SUMMARY È The Case of the Case of Mistaken Identity

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SUMMARY È The Case of the Case of Mistaken Identity ✓ Steve Brixton always wanted to be a detective until he found out he already WAS one It all starts here The thrilling story of Steve Brixton's first case Our hero has a national treasure to recover a criminal mastermind to unmask and a social studies report due Monday all whiSeries called The Brixton Brothers You will solve all these mysteries and many by the time you finish The Case of the Case of Mistaken Identity We think you'll agree Steve Brixton's first adventure is his best adventure ye. Steve Brixton normal kid and superfan of an old detective series called The Bailey Brothers finds himself involved in a bizarre caper involving a top secret spy organization called Librarians who are also librarians These Librarians enlist a reluctant and incredulous Steve to find the McGuffin uilt a Revolution era uilt on which is encoded all of America’s most important secretsWhat makes this book stand out among the many mysteries and thrillers with kid protagonists is the humor First and foremost the fictional Bailey Brothers books are a thinly veiled and pitch perfect pastiche of the hokey outdated Hardy Boys but Steve accepts the books’ ridiculous advice on how to be a detective at face value This leads to him walking into a bar dressed as a sailor talking like a heavy from a badly written 1950s noir film – only to be taken at face value as well The police call him “Detective” and tell him to clean up his own messes while the bad guys treat him as a gumshoe and not a kid The plot is clever the mystery is tricky the danger and thrills are real and deadpan humor is flat out hilarious A brilliant book maybe even too clever for its young audience to appreciate


Nmask and a social studies report due Monday all while on the run from cops thugs and secret agent librarians Since when can librarians rappel from helicopters Does Steve have any brothers or sisters If not then why is this. Omigosh I love this book It's an homage to the Hardy Boys and a send up at the same time My fellow school librarians should read this first book in the series if for no other reason than to savor the notion of librarians as part of an elite force of secret agents For students looking for humor with their mystery this series should fit the bill

Mac Barnett ì 1 SUMMARY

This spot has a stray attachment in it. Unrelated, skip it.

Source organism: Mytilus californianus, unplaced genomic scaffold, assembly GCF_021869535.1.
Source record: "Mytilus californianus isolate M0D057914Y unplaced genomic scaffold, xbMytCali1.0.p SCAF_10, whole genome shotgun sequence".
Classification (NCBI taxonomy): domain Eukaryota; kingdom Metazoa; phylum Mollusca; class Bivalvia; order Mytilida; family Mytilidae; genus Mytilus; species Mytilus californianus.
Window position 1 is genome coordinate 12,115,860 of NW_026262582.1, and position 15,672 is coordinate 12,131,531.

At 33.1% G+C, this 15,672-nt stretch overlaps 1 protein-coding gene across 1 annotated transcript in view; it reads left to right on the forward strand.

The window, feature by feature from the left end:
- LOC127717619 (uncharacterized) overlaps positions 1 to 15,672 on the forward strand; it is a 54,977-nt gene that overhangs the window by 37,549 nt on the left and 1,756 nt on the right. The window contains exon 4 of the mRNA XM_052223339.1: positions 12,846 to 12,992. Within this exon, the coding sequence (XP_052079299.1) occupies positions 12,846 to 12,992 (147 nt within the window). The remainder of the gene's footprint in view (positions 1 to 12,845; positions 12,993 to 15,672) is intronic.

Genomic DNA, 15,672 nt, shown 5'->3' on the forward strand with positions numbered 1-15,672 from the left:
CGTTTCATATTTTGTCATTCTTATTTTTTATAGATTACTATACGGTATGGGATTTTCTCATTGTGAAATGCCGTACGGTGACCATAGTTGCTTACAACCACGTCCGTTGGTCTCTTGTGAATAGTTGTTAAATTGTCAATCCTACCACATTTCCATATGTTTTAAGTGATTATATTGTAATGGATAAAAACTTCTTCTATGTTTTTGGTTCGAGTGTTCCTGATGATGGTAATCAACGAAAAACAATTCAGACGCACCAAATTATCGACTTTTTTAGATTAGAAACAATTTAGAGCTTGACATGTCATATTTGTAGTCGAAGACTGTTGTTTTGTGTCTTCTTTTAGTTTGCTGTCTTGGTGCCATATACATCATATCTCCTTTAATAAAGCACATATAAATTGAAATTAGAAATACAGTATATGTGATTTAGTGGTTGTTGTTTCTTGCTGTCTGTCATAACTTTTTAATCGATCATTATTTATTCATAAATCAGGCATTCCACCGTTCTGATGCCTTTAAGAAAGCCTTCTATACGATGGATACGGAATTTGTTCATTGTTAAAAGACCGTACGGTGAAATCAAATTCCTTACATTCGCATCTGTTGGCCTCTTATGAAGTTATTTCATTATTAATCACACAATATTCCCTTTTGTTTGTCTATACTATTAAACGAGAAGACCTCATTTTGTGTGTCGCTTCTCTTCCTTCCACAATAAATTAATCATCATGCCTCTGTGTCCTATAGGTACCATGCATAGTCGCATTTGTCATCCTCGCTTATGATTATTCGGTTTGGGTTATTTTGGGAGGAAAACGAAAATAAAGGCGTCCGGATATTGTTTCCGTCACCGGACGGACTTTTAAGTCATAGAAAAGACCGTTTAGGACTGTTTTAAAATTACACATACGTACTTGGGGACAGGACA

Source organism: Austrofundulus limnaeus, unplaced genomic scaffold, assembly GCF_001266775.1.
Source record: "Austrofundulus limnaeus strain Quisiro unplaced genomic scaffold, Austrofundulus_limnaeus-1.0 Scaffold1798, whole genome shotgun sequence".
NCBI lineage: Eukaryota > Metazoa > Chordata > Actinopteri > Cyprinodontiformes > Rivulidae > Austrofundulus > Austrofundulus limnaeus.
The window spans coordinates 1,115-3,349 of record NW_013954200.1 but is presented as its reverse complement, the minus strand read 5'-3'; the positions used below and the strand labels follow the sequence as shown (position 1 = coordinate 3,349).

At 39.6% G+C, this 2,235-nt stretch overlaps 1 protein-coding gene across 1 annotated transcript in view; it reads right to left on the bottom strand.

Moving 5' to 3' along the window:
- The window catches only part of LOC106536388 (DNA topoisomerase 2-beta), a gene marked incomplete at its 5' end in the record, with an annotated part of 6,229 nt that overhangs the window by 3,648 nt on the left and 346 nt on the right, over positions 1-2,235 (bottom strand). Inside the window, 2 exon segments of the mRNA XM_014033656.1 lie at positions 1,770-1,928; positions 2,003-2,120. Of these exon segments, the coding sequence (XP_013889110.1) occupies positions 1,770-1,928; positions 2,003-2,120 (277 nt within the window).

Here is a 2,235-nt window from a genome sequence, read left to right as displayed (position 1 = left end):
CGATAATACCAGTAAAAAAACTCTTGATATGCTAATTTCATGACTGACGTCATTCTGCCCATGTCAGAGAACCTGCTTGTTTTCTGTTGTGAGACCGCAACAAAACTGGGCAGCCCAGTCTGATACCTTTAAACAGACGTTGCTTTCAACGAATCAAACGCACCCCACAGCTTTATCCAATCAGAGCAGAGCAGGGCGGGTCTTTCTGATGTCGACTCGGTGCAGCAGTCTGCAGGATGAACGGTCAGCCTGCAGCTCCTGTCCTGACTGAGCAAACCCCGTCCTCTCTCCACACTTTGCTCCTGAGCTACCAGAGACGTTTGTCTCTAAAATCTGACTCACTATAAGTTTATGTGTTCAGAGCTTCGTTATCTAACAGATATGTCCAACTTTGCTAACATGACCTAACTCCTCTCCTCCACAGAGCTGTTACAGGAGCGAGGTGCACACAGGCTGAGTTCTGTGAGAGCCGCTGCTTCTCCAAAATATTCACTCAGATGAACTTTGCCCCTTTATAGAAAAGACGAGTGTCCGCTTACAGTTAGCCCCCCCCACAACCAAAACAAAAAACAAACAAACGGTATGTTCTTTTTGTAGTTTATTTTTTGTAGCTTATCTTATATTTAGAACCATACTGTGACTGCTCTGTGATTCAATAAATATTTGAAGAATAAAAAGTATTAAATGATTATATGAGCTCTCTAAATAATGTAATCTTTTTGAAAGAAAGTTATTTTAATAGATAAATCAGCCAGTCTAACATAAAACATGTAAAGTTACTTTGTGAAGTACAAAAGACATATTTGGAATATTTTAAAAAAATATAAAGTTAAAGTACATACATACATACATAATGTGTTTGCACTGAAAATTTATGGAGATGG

The Case of the Case of Mistaken IdentitySteve Brixton always wanted to be a detective until he found out he already WAS one It all starts here The thrilling story of Steve Brixton's first case Our hero has a national treasure to recover a criminal mastermind to u. Kid walks into your library Says he wants a mystery series A new mystery series You hand him Encyclopedia Brown He withers you with a glance You hand him Enola Holmes His upper lip curls at the female protagonist it happens You hand him a recent Hardy Boys where they fight terrorists He looks at you like he may be seriously doubting your sanity You finally hand him The Case of the Case of Mistaken Identity by Mac Barnett the first in The Brixton Brothers series He sighs in relief and then asks for the other books in the series You tell him there is only one out right now He kicks you in the shins And ladies and gentlemen this little drama is soon to play out your home town any minute now Countless young hoodlums will instantly find their desire for mystery and snarky self aware writing satiated by this Mr Barnett only to find themselves infuriated by the as of this review lack of subseuent novels in the series Reports of the death of the boy detective novel have been greatly exaggerated It lives on the only way it can in this day and age; with a wink and a nod If there’s one thing Steve Brixton knows about it’s detective work And why wouldn’t he A fan of the great Bailey Brothers book series Steve is pretty confident that in the event of a crime he’d definitely be the one to solve it in the end So all things considered he’s probably the perfect fellow to be mistaken for an evil spy That’s just what happens when Steve goes into his local library to check out a book on uilting for a school project Next thing he knows Steve’s discovered that all librarians belong to a highly specialized force of undercover agents and he has unwittingly pitted himself against them Now he has to clear his name and find out the true villains before the librarians get their hands on him once and for all It’s funny Funny is hard I don’t mean to say that there aren’t plenty of books for kids out there that are funny Sure there are But to write a funny book is to write a story that sustains its humor and still manages a satisfying ending which is no small potatoes Fortunately Barnett who has seemingly appeared out of the ether itself has a style that amuses both kids and adults simultaneously without talking down to either of them His writing will undoubtedly catch you unawares It's all in the details For example at one point we read “Steve hated fish He hated the way they tasted and the way they smelled but than anything he hated the way they looked The problem was in the eyes There was no difference between the eye of a dead fish and the eye of a live one” Beautiful In the same vein the next chapter begins by describing a villain as “a nasty brutish and short man” That’s for the adults Now in this book Steve spends much of his time attempting to imitate his beloved book based heroes only to find himself failing at almost every turn Tightening your muscles when you’re tied with ropes so they’ll slip off when the villains leave Doesn’t really work Throwing a punch Not as easy as it sounds Eventually we get the feeling that the author of these Bailey Brothers books must be a bit of a lazy lou since half the time the boys are rescued at the last minute by their day anyway Barnett has managed to capture the feel of the old time boys’ adventure novel but has done so without sacrificing our modern logic and sensibilities It’s sort of what MT Anderson keeps trying to do with his Whales on Stilts series without ever uite getting it right Barnett walks the line and he walks it well When Alcatraz Versus the Evil Librarians came out I found it pandering Which was an odd reaction because if there’s anything that doesn’t pander to librarians it’s calling them evil in the title of a book Still I wasn’t buying it Put the word “librarian” in a title and it's like my fellow brethren are instantaneously hypnotized into buying the book “I don’t know what it was about that story I just had to get forty copies for my branch” The best case example of this is The Boy Who Was Raised by Librarians Shameless doesn’t even begin to cover it So I’m giving an extra 25 points to this book for not saying “library” or “librarian” anywhere in the title Granted the cover image shows special ops rappelling into a reference section but that’s forgivable And Barnett does lay it on pretty thick when he turns librarians to a covert operation that puts the CIA the FBI and M5 to shame Clearly Mr Barnett has never had the pleasure of watching a room full of MLIS degrees debate the relative merits of doing storytimes in the morning verses doing them in the afternoons of a given weekday Trust me we’ve bigger fish to fry than mere international intrigue Anyway Barnett protects himself from accusations of true pandering when he makes fun of READ posters We'll give him credit there The book has the most obvious similarities to The Hardy Boys of course Steve’s beloved Bailey Brothers are essentially Frank and Joe renamed Shawn and Kevin But as for this book itself I saw hints of other boy detective novels lurking in the corners For example early in the story Steve listens as his mother’s new boyfriend a cop recounts a crime happening in town that has the police stumped The chapter ends with Steve saying “I’m not sure the thief is even a human” Now if that isn’t Encyclopedia Brown all over I don’t know what is You half expect to see at the bottom of the page the sentences “Why was Steve so sure the thief wasn’t a human being Turn to the back of the book for the answer” Instead Steve gives his reasons and as with the rest of the book your expectations are upset Instead of praising him for his ingenuity Rick the cop just guffaws at what ultimately is the correct solution Steve is simultaneously under and over estimated throughout this book Usually you get only one or another when you read a mystery novel for kids Spices things up a bit when you get both and a variety of different kinds of detective tales as well Plus I love that rather than tiptoe around the issue of how unlikely it would be for adults to take a kid like this seriously Barnett rams into the issue with gusto and devil take the conseuences Pairing illustrator Adam Rex with Barnett seems obvious now and let’s face it probably seemed obvious right from the start to everyone involved with this project He’s precisely the kind of man you want working on a book of this sort Rex’s pen and ink drawings can be cartoonish one moment and then drawing beautifully incomprehensible technical diagrams knot tying anyone the next The man has range and range is what you want when you hope to mix realism with outright goofiness Plus Rex is funny in his own right without distracting from Barnett’s humor When you see that picture of Steve standing in the doorway of a rough bar in a ridiculous sailor costume the outfit is funny but even funnier are the tough guys who have also stopped to stare at him The captions on the photos besides adding a nice retro feel are the icing on the cake I’m immature enough that I was pleased with myself when I guessed the villain correctly long before the end of the book I am also thirty one so I probably shouldn’t feel as good about that as I do Still if you’re in the neighborhood for a great new mystery series with a tongue stuck so far into its cheek that it’s practically coming out its ear this is it Modern to its core but still a good mystery and action adventure novel this is one of the smartest little books I’ve seen in a long time 21st century kids are gonna adore it GuaranteedFor ages 9 12